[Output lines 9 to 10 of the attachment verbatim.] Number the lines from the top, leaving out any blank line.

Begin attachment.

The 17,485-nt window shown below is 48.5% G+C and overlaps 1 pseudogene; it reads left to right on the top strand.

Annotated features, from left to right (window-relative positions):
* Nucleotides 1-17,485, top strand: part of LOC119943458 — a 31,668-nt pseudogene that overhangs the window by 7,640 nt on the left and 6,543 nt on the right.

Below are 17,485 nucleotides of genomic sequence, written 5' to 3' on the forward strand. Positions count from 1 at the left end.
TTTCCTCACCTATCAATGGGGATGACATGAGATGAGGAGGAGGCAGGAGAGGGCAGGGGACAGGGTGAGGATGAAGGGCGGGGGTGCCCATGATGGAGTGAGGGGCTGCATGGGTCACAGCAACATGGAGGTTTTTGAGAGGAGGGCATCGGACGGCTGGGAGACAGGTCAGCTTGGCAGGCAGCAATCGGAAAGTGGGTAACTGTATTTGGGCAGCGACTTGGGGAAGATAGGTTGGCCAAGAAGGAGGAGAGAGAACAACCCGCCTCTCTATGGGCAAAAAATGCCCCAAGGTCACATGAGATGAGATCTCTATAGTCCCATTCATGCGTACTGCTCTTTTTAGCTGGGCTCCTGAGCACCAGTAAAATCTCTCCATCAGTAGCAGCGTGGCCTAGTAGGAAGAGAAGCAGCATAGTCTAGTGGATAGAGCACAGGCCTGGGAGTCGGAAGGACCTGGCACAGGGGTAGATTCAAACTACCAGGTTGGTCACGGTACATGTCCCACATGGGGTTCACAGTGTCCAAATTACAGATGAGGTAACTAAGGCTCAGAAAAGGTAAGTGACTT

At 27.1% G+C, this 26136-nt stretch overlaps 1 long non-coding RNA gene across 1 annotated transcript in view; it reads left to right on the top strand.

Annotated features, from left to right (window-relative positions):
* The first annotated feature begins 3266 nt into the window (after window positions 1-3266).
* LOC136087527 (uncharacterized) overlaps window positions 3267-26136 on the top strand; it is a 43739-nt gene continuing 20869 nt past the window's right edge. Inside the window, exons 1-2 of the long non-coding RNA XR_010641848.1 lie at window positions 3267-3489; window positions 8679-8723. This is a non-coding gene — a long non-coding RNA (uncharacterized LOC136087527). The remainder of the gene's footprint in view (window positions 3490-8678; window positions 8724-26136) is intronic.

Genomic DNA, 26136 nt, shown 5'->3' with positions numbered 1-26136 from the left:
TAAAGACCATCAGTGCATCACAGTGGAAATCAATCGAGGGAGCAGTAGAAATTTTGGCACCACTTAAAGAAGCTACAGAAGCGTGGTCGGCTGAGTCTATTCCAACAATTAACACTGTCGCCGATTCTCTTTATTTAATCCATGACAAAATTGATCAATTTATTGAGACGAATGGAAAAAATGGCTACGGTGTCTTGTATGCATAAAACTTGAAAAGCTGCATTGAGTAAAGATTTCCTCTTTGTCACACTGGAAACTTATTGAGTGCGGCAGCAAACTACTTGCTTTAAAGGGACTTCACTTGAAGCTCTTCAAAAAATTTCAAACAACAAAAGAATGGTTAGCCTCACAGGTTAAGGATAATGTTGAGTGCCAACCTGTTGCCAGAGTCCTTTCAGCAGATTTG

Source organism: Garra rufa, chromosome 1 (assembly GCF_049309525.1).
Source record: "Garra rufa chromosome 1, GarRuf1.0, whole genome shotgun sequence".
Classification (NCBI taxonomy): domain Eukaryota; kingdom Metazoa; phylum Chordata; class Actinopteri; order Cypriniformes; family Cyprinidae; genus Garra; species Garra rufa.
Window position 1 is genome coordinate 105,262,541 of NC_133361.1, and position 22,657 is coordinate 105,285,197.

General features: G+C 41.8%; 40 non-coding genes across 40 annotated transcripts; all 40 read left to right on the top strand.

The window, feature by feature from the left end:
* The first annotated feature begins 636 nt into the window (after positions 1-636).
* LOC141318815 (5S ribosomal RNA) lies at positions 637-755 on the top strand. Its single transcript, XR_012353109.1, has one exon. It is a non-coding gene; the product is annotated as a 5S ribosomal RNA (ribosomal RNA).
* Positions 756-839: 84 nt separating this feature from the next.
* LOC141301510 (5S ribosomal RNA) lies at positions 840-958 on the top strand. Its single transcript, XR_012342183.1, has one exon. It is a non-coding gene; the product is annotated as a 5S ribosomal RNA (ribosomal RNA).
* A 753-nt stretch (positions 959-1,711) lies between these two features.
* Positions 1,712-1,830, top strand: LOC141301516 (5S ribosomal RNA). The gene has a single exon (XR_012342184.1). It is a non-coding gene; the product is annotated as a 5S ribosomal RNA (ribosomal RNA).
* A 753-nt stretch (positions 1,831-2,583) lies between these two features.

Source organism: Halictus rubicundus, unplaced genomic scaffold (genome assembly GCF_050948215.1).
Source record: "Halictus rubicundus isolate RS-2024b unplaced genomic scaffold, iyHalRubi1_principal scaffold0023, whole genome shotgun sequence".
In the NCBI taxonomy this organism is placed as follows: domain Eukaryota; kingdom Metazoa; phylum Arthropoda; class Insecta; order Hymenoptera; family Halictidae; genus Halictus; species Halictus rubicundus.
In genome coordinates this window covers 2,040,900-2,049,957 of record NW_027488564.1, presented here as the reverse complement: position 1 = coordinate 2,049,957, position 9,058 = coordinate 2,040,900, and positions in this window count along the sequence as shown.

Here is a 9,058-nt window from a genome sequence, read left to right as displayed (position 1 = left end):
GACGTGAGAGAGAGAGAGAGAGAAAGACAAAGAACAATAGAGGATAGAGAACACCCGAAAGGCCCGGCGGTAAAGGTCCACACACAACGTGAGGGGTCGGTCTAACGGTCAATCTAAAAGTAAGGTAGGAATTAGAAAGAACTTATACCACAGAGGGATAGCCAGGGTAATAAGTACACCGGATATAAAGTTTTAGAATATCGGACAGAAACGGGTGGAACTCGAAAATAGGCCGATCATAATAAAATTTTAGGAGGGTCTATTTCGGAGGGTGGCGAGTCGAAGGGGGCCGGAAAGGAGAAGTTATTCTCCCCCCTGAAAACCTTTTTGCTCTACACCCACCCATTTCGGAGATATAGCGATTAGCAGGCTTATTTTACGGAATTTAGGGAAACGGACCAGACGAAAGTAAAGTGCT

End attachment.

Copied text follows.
* LOC136087527 (uncharacterized) overlaps window positions 3267-26136 on the top strand; it is a 43739-nt gene continuing 20869 nt past the window's right edge. Inside the window, exons 1-2 of the long non-coding RNA XR_010641848.1 lie at window positions 3267-3489; window positions 8679-8723. This is a non-coding gene — a long non-coding RNA (uncharacterized LOC136087527). The remainder of the gene's footprint in view (window positions 3490-8678; window positions 8724-26136) is intronic.

Genomic DNA, 26136 nt, shown 5'->3' with positions numbered 1-26136 from the left: